I find myself once again shopping for a therapist. My issues are not directly adoption-related they are more about aging alone with chronic illness and residual multiple traumatic stresses...but clearly adoption is a major part of life and my life's work.
So, day one with a new therspist. She asks how many chidlren I have and I tell her that I had four and three are living. She asks the natural question: how and when did my child die. Answer: Suicide in 1995 at the age of 27.
"That must have been very difficult" she commiserates appropriately.
Later on in her quest for details of my life, it becomes clear that the daughter who passed was not raised by me, but was lost to me originally into the adoption abyss in 1968.
This, however, is not met with equal compassion or sympathy that losing a child to death is, but rather with more questions about how old I was and basically why the loss occurred.
"So, you decided it was best, then"
"No. I was TOLD it was best."
Now, instead of feeling comforted, I felt combative and defensive.
I was also asked about the length and depth of my "relationship" with my daughter prior to her death - as if there is some mathematical formula to the accurately correlate the amount of times I met with my daughter to the amount of grief acceptable. Are those of us who find a grave and never meet our deceased children better off or worse than I?
I felt the questions were far more curiosity driven - even tinged with judgment - surely more so than the reaction to a child who had died. Though both are tragic losses of a child, one seemed clearly to hold more responsibility on my part to my interrogator - or am I just being over sensitive?
If a client reveals in therapy that she was raped, for instance, is it good practice to immediately question how well the client knew her rapist, if at all? How hard she fought or how loud she said no? Or is it preferred to be more gentle and let those facts come out a bit more slowly? Surely, the therapist's immediate reaction should be one of support for the horror of being raped regardless, and that should take primacy over an interrogation of the facts, should it not?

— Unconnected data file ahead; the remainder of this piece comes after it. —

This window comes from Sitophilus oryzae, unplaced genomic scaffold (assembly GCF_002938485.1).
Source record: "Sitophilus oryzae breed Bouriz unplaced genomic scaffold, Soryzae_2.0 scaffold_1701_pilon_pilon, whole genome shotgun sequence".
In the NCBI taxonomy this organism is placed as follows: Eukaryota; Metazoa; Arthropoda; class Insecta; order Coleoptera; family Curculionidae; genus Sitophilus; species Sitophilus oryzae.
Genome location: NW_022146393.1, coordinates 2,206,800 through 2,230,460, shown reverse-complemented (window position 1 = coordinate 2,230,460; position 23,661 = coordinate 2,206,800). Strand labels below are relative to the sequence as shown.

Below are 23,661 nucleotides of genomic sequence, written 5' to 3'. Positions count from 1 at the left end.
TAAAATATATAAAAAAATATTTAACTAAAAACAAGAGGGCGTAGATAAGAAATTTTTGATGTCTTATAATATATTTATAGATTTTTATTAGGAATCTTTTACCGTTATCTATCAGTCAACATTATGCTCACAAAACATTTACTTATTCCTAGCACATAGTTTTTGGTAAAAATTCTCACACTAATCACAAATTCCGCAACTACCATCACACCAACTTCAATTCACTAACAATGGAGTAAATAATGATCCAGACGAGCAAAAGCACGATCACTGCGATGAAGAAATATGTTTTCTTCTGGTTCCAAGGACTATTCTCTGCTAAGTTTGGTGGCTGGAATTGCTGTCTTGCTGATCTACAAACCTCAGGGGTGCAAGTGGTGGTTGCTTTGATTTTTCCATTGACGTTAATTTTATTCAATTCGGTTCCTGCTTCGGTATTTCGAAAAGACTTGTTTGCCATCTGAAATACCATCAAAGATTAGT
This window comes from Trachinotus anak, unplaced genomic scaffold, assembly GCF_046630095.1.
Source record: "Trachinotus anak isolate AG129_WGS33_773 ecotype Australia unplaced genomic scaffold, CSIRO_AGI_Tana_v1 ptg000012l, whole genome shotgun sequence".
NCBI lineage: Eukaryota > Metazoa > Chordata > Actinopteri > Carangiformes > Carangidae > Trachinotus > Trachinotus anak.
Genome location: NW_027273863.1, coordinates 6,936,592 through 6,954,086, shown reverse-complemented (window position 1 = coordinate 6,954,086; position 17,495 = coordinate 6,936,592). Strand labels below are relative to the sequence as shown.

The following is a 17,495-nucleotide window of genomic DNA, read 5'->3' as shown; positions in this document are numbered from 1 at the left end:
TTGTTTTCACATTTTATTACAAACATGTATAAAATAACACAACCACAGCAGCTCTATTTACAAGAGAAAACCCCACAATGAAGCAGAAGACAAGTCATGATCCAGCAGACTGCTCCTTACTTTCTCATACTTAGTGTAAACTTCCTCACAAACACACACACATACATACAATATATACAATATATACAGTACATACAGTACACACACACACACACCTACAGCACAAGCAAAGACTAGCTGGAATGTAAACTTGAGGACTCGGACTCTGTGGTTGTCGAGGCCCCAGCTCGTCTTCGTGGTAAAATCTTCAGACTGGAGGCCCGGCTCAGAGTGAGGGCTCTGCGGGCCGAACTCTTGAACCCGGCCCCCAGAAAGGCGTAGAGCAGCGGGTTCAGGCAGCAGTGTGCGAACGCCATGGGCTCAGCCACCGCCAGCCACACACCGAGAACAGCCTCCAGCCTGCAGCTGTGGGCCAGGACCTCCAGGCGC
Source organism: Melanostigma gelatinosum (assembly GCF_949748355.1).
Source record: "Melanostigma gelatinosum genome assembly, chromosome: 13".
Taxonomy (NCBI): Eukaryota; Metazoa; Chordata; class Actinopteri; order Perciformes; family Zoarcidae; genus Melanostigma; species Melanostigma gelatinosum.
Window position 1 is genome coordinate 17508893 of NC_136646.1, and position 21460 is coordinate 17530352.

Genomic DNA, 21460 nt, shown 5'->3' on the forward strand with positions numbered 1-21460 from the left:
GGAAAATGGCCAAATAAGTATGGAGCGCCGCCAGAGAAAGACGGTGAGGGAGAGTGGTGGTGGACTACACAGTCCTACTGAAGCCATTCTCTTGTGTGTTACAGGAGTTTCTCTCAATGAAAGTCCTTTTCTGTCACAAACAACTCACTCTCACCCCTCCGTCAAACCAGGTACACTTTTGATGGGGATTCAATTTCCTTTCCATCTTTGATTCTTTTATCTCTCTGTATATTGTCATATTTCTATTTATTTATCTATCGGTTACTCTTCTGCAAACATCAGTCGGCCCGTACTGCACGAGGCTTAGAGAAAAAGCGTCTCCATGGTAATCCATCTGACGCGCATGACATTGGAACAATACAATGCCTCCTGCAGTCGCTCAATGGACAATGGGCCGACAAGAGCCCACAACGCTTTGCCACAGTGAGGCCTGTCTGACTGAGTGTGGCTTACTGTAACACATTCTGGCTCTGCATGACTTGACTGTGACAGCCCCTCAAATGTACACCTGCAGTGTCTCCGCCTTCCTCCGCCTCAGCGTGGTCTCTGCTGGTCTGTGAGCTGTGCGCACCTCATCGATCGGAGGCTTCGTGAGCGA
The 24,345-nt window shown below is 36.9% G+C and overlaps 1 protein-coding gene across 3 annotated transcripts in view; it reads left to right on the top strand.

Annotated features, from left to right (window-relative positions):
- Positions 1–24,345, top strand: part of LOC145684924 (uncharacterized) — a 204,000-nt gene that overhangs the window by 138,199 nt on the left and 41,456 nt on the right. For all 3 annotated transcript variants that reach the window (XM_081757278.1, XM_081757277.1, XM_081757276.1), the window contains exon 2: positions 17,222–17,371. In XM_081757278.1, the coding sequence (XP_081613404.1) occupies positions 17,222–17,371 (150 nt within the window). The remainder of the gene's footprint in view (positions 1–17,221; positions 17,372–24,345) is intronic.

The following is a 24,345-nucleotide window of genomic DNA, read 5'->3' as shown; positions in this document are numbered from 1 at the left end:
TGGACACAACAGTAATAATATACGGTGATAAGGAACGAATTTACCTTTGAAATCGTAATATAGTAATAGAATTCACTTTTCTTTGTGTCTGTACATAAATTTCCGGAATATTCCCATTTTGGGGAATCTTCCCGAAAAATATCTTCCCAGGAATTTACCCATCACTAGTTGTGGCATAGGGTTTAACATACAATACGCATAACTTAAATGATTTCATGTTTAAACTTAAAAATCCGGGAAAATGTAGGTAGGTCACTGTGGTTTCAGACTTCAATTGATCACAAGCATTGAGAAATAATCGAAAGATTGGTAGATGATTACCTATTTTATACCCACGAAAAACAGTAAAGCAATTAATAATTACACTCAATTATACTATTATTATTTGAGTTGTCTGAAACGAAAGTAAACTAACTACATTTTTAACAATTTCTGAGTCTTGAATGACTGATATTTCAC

Now, mind you, this woman knew nothing out me. I may have been a psychotically abusive mother who drove my daughter to suicide. Yet she expressed sympathy at my loss to death without interrogation. Not so a loss to adoption. A loss to adoption seems not to deserve a simple "I'm sorry for your loss" or "that must have been awful."
Of course, I don't know her wither or her personal conenction to adoption. Should I ditch her based on these first impressions and seek another, kinder more compassionate therapist? Or should I stay and confront her knowing she will simply say she didn't mean to be unkind?
UPDATE: An adoptee therapist responded to me via email and confirmed that it is not my expectations that are not out of line. She very wisely said:
"'I'm so sorry to hear this - it just emphasizes that some very good therapists are not at all adoption sensitive, let alone adoption competent. ... I think at a certain point one has the energy to 'train' and educate therapists and other professionals, but then it seems odd to be the one paying or having your insurance pay, n'est pas? ...if you stay or if you go... with this therapist.... LEt her know how her 'meaning well but uninformed' responses to you have been more hurtful than healing and that you would need to see that she is ready to attend conferences, read books, and educate herself a bit more if you were to feel ready to do the deep work that you are prepared to do with her....oy. i am so sorry that you encountered this ..."